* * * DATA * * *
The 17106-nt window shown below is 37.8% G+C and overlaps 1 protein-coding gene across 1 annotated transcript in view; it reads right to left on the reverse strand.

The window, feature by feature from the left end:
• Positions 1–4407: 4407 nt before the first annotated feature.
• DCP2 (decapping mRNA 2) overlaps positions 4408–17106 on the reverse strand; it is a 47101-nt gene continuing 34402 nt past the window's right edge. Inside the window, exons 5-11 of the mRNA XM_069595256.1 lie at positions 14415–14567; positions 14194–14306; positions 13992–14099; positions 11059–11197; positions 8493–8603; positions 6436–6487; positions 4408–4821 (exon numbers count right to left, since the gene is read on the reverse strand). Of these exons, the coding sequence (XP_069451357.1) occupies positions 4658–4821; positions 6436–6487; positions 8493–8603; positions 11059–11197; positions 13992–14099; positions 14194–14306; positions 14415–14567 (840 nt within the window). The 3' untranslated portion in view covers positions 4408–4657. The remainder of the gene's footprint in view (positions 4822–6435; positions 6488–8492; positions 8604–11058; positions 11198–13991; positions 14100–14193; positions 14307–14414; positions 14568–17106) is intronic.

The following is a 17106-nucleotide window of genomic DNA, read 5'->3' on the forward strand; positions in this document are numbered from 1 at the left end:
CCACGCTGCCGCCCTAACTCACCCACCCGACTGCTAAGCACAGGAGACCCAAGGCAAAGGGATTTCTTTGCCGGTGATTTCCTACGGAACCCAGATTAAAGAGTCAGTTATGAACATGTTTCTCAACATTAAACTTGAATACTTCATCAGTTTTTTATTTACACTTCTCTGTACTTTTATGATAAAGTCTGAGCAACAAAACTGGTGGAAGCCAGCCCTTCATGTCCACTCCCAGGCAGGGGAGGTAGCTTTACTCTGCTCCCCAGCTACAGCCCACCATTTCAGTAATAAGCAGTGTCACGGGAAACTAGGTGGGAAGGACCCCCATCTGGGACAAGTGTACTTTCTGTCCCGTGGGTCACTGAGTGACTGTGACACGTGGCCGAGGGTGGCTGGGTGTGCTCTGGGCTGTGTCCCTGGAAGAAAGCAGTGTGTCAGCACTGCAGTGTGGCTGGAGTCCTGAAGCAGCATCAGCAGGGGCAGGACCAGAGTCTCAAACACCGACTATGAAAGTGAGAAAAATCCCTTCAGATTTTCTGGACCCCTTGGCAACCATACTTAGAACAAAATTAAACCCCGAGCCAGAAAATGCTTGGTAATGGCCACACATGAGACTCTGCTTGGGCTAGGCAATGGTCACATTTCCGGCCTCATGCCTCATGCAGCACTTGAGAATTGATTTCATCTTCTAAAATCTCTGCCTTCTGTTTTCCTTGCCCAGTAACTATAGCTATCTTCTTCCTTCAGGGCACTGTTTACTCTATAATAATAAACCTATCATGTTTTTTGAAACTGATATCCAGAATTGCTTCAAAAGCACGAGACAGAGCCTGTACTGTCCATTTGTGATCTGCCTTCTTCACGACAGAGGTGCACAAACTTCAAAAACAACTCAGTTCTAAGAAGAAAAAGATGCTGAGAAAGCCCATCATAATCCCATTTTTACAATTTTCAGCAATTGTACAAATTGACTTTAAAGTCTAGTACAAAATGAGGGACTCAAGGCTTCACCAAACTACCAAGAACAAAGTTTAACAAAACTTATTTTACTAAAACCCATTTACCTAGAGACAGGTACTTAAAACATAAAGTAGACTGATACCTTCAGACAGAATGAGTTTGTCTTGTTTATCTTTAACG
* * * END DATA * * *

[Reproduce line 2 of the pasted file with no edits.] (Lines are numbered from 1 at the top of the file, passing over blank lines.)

The window, feature by feature from the left end: